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I wasn’t sure what to expect by going to the Transplant Games with Wendy.  I had hoped it would be a good experience, but it was really amazing–beyond amazing–I wish I had the right word.  People from all walks of life, from all over the country, with a thousand stories of hardship.  Older people helping younger people not just in athletics, but also showing that even when life is difficult you can still go on.  Younger people competing hard but still cheering each other on.  People taking inspiration from each other, supporting each other, celebrating the victories.  The gratitude of a second chance.  The celebration of a second chance.  A community built around competition and camaraderie.

Wendy did really well at the games, she got a lot of medals, she placed in almost all her events.  And yet, that’s not the important part of the trip.  Even if she didn’t place, even if she was dead last, she would have garnered so much from the experience, and in the years that follow there will be times that she doesn’t feel well, doesn’t place, because her body isn’t cooperating, or maybe she’s on dialysis, or maybe she’s recovering from an illness.  There will still be a place for her at the American Transplant games, that’s what is so encouraging, and fulfilling.  It is a community of people that know the highs and lows of organ transplantation because they’ve lived it too. That is the best gift that  has been given to Wendy I think.    That is the best experience.

Photo: Wendy competing in the long jump, also for the first time.  She placed second.

 

 

“A Difficult Decision Was Made”

A room full of people, a room full of stories.  That’s what we encountered the other night.  It was the opening ceremony of the Transplant Games in Cleveland, Ohio.  Attended by over 6,000 people from 40 different teams around the country, there were recipients, living donors and donor families, a term given to those who lost loved ones and even in their time of acute grief, decided to donate their loved ones’ organs and tissue.  You can read the open letter I wrote to Wendy’s kidney donor’s mother here.

The emcee for the evening started the event by saying, “We are all here tonight because a difficult decision was made.”  It’s important to get it out there right away, because it was the elephant in the room.  Everyone was there because of a donor.  Now there are living donors, and that is no small feat, someone who willingly gives a piece of themselves, literally, to keep someone else alive.  They are not only honored at the games, but they are invited to compete as well.  More than that, however, are the donor families that need to be honored for their loss.  Lives were cut short, and lives were extended.  Just because it is a celebration of life, hell, the name of the event is the Donate Life American Transplant Games, doesn’t meant that there aren’t hundreds of people hurting because they have lost someone whom they loved. They wore their loved ones on pins, they posted their pictures on placards, they wore necklaces.  I spoke to a woman who told me all about her son who died when he was in his early twenties, and she said to me, “His friends are all getting married and having kids and I miss him every day. Every day it hurts.”  The emotions will always be raw for them, but it helps ( I hope) to have them see that their loved ones helped to extend the lives of so many more.  That’s what the games are all about.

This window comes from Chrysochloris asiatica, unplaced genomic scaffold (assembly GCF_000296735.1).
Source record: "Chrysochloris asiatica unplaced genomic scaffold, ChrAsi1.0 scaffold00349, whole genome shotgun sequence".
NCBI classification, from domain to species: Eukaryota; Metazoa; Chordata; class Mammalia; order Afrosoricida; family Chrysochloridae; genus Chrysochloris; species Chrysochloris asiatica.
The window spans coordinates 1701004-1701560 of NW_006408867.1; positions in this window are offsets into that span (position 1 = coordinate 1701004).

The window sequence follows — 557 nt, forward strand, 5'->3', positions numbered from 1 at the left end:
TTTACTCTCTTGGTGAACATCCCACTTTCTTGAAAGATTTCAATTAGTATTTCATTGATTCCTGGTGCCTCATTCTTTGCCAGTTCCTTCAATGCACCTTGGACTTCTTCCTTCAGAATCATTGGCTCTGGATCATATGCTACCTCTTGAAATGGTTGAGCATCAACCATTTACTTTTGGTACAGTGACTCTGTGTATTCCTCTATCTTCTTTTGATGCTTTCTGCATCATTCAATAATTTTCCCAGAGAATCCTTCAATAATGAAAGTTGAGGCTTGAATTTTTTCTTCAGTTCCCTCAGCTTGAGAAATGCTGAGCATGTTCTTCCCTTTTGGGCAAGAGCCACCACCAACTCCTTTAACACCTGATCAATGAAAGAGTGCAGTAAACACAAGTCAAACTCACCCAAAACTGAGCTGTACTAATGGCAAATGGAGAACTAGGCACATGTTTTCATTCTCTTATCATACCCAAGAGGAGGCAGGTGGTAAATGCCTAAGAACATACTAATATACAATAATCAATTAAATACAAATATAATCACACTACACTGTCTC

This was the first time we went to the games and I had to really think about what we were going to say about donor families and what “giving life” really means.  Before the opening ceremonies we talked a little with the kids about Wendy’s donor and how he died and how his parents decided to donate his organs, and that it was likely that they were going to hear a lot of those stories tonight.  The stories would be emotional, but they are powerful and important to bear witness to them.  And, of course, we could talk about it after if they had any questions.

But this is hard stuff.  Life is messy.  This topic is something you don’t often talk about, and here we are sitting in a room full of people, an AUDITORIUM of people, talking about it.  When a story came up on the screen about a father who donated his son’s organs after he had an asthma attack, Penny leaned over and said, “This is one of the stories you warned us about, Mom,” as she held my hand.

Here is the thing that goes along with this knowledge, that people died and their organs were donated:  Palpable gratitude.  An auditorium full of grateful people:  recipients and those who love them.  Families and friends.  Whole teams of people who have gotten together to celebrate this extension of life.

And these people are competing and attempting sporting events they might not ever have done before, because they were given a second chance.  I have lots more stories, there will be more blog posts about these games because I’ve learned a lot in the past few days about  community through resilience, about the power of multiple generations coming together, about giving voice to the pain and the grief and the gratitude all at once.  About how your story is just a part of the thousands of other stories, creating a mosaic of meaning.